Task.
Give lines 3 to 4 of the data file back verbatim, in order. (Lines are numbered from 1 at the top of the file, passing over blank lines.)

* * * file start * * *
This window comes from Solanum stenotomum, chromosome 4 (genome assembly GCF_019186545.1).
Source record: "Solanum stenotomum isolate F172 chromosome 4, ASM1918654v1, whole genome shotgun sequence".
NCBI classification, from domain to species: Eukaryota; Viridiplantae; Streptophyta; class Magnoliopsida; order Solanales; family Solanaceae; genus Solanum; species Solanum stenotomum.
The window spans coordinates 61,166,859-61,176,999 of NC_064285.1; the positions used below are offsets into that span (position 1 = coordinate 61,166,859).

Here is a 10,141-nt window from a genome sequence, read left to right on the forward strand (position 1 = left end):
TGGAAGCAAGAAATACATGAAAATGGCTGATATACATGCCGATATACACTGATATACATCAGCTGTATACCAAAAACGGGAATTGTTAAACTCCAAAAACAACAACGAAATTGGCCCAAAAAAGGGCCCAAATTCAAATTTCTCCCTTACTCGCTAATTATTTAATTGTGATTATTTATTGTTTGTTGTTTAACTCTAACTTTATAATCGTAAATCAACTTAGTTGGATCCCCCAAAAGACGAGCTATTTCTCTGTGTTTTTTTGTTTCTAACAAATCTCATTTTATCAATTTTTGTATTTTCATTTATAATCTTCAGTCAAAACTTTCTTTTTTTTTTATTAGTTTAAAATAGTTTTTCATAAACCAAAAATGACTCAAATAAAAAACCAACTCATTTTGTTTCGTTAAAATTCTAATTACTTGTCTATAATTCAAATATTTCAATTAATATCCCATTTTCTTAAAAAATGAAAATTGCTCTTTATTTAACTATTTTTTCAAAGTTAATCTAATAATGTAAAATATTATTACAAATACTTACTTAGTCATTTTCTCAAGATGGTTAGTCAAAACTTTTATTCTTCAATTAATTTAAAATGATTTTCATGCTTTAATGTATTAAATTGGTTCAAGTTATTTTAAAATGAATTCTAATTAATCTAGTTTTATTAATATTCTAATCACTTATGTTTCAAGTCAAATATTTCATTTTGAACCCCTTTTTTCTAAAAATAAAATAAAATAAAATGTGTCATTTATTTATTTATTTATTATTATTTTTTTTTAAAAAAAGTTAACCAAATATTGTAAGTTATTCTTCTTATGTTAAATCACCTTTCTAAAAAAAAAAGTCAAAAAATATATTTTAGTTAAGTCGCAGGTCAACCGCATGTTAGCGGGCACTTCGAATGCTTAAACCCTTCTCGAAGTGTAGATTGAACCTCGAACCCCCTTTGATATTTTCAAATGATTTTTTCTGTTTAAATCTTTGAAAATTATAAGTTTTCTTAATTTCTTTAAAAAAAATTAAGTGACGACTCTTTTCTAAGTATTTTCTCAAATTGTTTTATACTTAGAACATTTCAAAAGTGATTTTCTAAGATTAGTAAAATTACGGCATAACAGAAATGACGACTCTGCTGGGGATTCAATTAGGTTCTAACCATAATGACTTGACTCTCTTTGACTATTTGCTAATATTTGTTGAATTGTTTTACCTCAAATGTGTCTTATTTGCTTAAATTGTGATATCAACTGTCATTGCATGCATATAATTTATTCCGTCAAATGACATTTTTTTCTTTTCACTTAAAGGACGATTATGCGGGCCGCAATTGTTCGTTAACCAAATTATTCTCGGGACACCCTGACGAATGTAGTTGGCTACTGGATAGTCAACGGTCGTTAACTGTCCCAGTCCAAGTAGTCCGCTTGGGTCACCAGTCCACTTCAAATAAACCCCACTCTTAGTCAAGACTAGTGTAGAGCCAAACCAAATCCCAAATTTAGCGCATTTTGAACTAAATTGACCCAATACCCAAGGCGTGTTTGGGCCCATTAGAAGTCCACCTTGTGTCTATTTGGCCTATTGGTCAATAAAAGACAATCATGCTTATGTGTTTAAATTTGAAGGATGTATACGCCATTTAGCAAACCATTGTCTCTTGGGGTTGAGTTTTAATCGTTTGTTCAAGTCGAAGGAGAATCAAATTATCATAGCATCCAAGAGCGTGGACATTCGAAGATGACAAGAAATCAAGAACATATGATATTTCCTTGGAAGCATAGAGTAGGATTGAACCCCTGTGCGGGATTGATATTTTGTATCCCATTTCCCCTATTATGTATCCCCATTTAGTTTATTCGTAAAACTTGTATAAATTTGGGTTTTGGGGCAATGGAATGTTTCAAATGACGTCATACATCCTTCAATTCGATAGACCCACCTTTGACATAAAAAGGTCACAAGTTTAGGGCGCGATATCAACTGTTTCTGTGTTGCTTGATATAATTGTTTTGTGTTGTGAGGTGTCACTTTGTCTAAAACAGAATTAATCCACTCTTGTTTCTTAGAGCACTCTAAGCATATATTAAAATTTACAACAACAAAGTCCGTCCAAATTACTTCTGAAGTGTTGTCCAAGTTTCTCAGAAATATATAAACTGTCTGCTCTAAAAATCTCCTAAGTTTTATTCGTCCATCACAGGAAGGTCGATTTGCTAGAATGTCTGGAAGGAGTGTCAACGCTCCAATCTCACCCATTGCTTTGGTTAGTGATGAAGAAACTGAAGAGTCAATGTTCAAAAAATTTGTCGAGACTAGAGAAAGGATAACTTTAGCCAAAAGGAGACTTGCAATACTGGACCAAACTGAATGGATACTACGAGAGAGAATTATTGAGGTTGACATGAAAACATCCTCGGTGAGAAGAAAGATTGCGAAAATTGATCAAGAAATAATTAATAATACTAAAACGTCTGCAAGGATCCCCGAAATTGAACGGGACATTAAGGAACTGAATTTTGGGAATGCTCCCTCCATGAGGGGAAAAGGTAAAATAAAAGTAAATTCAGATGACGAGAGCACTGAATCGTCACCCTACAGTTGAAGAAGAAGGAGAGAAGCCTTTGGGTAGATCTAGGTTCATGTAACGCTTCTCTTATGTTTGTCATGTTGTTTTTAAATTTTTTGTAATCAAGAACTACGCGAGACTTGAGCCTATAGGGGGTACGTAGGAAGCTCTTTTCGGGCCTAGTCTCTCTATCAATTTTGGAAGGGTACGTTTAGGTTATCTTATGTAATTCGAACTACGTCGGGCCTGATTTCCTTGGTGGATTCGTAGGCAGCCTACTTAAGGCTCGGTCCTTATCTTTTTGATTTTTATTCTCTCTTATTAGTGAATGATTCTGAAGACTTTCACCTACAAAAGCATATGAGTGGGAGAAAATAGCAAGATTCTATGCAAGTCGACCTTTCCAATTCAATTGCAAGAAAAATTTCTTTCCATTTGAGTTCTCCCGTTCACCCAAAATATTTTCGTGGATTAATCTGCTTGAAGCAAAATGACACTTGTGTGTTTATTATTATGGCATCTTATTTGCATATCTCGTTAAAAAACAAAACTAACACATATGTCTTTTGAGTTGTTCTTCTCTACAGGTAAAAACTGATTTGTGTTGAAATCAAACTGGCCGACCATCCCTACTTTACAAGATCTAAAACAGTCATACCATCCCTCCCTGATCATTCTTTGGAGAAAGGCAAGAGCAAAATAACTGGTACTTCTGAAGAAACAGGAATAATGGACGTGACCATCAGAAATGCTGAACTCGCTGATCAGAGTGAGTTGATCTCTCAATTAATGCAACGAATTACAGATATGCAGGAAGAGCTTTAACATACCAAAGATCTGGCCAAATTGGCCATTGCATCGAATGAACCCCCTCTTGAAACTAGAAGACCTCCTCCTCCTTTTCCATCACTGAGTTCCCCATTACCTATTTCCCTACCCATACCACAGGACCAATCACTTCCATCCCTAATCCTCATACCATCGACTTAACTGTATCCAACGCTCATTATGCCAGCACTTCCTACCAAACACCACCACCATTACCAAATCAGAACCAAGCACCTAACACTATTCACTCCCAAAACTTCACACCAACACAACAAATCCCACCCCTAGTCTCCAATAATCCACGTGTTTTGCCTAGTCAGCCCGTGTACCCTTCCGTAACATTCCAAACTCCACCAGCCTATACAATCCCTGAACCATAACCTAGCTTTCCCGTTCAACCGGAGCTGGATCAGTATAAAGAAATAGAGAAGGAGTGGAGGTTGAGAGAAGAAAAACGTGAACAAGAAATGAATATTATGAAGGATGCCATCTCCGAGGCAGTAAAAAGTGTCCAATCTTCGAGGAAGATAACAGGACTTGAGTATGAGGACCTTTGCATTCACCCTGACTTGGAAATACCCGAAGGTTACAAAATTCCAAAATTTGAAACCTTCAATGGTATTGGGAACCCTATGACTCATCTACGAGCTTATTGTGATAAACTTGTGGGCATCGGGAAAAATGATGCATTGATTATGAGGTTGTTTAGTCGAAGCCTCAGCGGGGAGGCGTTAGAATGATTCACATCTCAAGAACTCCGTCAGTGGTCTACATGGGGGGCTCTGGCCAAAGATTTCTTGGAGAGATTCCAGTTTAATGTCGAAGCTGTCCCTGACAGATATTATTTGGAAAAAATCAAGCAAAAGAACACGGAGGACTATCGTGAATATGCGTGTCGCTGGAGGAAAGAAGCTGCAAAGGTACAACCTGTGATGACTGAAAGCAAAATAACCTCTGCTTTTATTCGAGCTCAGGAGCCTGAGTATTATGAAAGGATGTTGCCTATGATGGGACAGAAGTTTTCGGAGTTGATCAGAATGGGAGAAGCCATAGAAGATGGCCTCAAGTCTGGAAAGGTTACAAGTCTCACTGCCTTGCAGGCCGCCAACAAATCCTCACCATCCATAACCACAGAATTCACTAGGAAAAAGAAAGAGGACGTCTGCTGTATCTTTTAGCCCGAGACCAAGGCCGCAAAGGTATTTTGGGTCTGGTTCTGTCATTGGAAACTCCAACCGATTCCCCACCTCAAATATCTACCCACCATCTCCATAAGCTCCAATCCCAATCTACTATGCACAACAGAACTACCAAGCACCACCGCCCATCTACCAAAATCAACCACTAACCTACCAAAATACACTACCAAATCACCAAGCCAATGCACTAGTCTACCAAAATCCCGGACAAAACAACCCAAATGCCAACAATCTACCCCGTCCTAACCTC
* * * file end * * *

NCBI classification, from domain to species: Eukaryota; Viridiplantae; Streptophyta; class Magnoliopsida; order Solanales; family Solanaceae; genus Solanum; species Solanum stenotomum.
The window spans coordinates 61,166,859-61,176,999 of NC_064285.1; the positions used below are offsets into that span (position 1 = coordinate 61,166,859).